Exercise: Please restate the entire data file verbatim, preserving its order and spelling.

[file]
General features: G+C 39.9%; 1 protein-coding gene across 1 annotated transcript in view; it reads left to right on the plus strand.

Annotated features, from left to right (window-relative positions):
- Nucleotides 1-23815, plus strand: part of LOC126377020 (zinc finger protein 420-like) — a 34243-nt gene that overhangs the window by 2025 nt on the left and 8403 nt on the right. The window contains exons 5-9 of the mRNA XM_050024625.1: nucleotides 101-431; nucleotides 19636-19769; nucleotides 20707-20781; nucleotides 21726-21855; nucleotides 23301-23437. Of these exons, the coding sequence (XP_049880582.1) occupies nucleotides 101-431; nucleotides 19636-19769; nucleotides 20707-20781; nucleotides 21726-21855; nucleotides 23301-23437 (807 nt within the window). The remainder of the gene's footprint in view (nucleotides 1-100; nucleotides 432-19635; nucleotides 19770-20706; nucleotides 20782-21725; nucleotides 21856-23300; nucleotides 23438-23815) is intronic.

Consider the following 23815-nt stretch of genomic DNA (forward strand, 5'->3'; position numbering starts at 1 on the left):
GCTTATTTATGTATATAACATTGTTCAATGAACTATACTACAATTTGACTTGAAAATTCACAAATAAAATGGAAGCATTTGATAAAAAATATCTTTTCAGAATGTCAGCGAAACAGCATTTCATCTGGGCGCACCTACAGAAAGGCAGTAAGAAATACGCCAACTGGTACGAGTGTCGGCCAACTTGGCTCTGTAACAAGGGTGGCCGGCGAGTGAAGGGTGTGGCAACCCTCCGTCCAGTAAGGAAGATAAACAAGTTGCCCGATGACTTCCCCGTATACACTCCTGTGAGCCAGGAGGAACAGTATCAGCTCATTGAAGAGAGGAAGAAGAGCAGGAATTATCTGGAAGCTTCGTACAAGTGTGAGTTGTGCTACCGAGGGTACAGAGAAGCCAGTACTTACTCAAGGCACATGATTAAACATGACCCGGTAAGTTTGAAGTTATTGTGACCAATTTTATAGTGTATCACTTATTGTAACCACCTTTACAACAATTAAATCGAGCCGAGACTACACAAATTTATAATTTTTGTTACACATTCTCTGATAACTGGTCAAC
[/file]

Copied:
General features: G+C 39.9%; 1 protein-coding gene across 1 annotated transcript in view; it reads left to right on the plus strand.

Annotated features, from left to right (window-relative positions):
- Nucleotides 1-23815, plus strand: part of LOC126377020 (zinc finger protein 420-like) — a 34243-nt gene that overhangs the window by 2025 nt on the left and 8403 nt on the right. The window contains exons 5-9 of the mRNA XM_050024625.1: nucleotides 101-431; nucleotides 19636-19769; nucleotides 20707-20781; nucleotides 21726-21855; nucleotides 23301-23437. Of these exons, the coding sequence (XP_049880582.1) occupies nucleotides 101-431; nucleotides 19636-19769; nucleotides 20707-20781; nucleotides 21726-21855; nucleotides 23301-23437 (807 nt within the window). The remainder of the gene's footprint in view (nucleotides 1-100; nucleotides 432-19635; nucleotides 19770-20706; nucleotides 20782-21725; nucleotides 21856-23300; nucleotides 23438-23815) is intronic.

Consider the following 23815-nt stretch of genomic DNA (forward strand, 5'->3'; position numbering starts at 1 on the left):
GCTTATTTATGTATATAACATTGTTCAATGAACTATACTACAATTTGACTTGAAAATTCACAAATAAAATGGAAGCATTTGATAAAAAATATCTTTTCAGAATGTCAGCGAAACAGCATTTCATCTGGGCGCACCTACAGAAAGGCAGTAAGAAATACGCCAACTGGTACGAGTGTCGGCCAACTTGGCTCTGTAACAAGGGTGGCCGGCGAGTGAAGGGTGTGGCAACCCTCCGTCCAGTAAGGAAGATAAACAAGTTGCCCGATGACTTCCCCGTATACACTCCTGTGAGCCAGGAGGAACAGTATCAGCTCATTGAAGAGAGGAAGAAGAGCAGGAATTATCTGGAAGCTTCGTACAAGTGTGAGTTGTGCTACCGAGGGTACAGAGAAGCCAGTACTTACTCAAGGCACATGATTAAACATGACCCGGTAAGTTTGAAGTTATTGTGACCAATTTTATAGTGTATCACTTATTGTAACCACCTTTACAACAATTAAATCGAGCCGAGACTACACAAATTTATAATTTTTGTTACACATTCTCTGATAACTGGTCAAC